On the irrigation requirements of cottonwood (Populus fremontii and Populus deltoides var. wislizenii) and willow (Salix gooddingii) grown in a desert environment

Sarah Hartwell, Kiyomi Morino, Pamela L. Nagler, Edward P. Glenn

Research output: Contribution to journalArticlepeer-review

17 Scopus citations

Abstract

Native tree plots have been established in river irrigation districts in the western U.S. to provide habitat for threatened and endangered birds. Information is needed on the effective irrigation requirements of the target species. Cottonwood (Populus spp.) and willow (Salix gooddingii) trees were grown for seven years in an outdoor plot in a desert environment in Tucson, Arizona. Plants were allowed to achieve a nearly complete canopy cover over the first four years, then were subjected to three daily summer irrigation schedules of 6.20 mm d-1; 8.26 mm d-1 and 15.7 mm d-1. The lowest irrigation rate was sufficient to maintain growth and high leaf area index for cottonwoods over three years, while willows suffered considerable die-back on this rate in years six and seven. These irrigation rates were applied April 15-September 15, but only 0.88 mm d-1 was applied during the dormant period of the year. Expressed as a fraction of reference crop evapotranspiration (ETo), recommended annual water applications plus precipitation (and including some deep drainage) were 0.83 ETo for cottonwood and 1.01 ETo for willow. Current practices tend to over-irrigate restoration plots, and this study can provide guidelines for more efficient water use.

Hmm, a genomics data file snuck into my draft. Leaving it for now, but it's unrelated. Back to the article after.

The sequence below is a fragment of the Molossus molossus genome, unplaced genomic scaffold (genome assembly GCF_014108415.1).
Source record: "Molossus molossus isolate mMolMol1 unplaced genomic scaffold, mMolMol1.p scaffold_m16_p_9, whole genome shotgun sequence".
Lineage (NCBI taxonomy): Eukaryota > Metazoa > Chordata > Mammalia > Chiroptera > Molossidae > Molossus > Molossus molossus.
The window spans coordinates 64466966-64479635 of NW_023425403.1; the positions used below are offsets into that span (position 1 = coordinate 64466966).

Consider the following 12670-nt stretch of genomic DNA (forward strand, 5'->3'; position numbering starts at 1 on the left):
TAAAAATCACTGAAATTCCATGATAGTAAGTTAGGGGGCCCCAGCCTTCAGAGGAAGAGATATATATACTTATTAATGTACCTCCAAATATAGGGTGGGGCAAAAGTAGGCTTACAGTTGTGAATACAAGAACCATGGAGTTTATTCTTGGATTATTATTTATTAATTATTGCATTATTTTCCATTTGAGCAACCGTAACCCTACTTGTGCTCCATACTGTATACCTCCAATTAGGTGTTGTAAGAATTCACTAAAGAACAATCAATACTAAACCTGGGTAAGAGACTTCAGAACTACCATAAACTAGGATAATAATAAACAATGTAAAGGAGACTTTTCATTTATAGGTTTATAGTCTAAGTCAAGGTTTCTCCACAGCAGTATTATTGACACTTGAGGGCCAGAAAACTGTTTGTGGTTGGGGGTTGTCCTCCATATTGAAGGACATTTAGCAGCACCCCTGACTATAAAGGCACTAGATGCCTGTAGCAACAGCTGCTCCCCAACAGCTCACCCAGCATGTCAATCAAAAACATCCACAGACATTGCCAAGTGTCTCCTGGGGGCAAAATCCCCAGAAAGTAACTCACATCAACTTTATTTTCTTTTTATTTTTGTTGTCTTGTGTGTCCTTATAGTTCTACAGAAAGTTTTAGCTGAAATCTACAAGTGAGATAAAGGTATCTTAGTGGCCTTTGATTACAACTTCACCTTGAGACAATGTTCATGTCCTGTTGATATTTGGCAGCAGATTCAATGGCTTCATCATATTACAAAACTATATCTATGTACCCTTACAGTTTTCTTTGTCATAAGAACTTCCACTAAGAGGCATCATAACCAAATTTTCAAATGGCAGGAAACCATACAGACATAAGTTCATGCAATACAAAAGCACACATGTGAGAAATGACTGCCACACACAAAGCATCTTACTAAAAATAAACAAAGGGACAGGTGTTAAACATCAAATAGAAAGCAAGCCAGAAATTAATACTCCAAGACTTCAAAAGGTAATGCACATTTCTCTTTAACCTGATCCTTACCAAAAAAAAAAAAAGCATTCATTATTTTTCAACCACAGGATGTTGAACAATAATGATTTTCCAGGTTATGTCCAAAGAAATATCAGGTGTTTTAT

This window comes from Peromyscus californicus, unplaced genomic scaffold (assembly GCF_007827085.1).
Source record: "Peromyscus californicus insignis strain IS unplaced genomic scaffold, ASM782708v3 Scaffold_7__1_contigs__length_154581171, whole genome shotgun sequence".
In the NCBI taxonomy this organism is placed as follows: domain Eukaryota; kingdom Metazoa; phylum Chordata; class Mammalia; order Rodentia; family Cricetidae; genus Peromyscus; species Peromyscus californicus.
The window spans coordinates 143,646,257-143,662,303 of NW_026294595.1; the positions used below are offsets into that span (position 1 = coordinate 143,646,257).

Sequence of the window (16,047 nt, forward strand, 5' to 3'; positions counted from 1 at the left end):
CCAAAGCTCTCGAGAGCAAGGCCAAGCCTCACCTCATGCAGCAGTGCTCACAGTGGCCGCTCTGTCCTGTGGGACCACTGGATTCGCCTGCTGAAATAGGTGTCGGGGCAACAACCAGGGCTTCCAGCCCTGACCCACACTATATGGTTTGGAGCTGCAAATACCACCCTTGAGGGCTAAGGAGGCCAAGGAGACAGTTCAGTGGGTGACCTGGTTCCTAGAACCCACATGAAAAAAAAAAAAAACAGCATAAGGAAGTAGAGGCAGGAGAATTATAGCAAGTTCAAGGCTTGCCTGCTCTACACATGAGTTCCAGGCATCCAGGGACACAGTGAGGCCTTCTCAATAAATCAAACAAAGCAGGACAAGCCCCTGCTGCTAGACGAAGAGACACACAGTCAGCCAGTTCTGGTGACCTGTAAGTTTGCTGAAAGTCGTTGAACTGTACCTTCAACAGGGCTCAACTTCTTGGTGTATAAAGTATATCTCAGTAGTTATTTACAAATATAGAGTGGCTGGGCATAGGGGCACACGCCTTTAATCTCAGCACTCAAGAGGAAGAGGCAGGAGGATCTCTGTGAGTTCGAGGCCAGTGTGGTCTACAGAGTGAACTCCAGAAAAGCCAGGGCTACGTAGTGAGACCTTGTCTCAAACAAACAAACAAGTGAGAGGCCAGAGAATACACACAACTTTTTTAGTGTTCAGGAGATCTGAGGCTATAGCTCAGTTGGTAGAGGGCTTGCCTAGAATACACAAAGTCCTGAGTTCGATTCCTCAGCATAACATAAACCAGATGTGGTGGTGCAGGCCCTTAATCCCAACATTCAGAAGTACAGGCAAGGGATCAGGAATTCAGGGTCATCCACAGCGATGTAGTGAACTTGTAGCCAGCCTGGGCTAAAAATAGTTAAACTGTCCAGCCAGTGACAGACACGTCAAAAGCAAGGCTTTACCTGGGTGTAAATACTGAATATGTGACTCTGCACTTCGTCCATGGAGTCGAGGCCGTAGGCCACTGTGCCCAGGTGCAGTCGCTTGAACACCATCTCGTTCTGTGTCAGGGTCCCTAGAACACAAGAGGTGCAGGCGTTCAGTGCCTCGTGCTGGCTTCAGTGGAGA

Original languageEnglish (US)
Pages (from-to)667-674
Number of pages8
JournalJournal of Arid Environments
Volume74
Issue number6
DOIs
StatePublished - Jun 2010

Keywords

  • Avian habitat
  • Phreatophyte
  • Restoration plots
  • Riparian

ASJC Scopus subject areas

  • Ecology, Evolution, Behavior and Systematics
  • Ecology
  • Earth-Surface Processes

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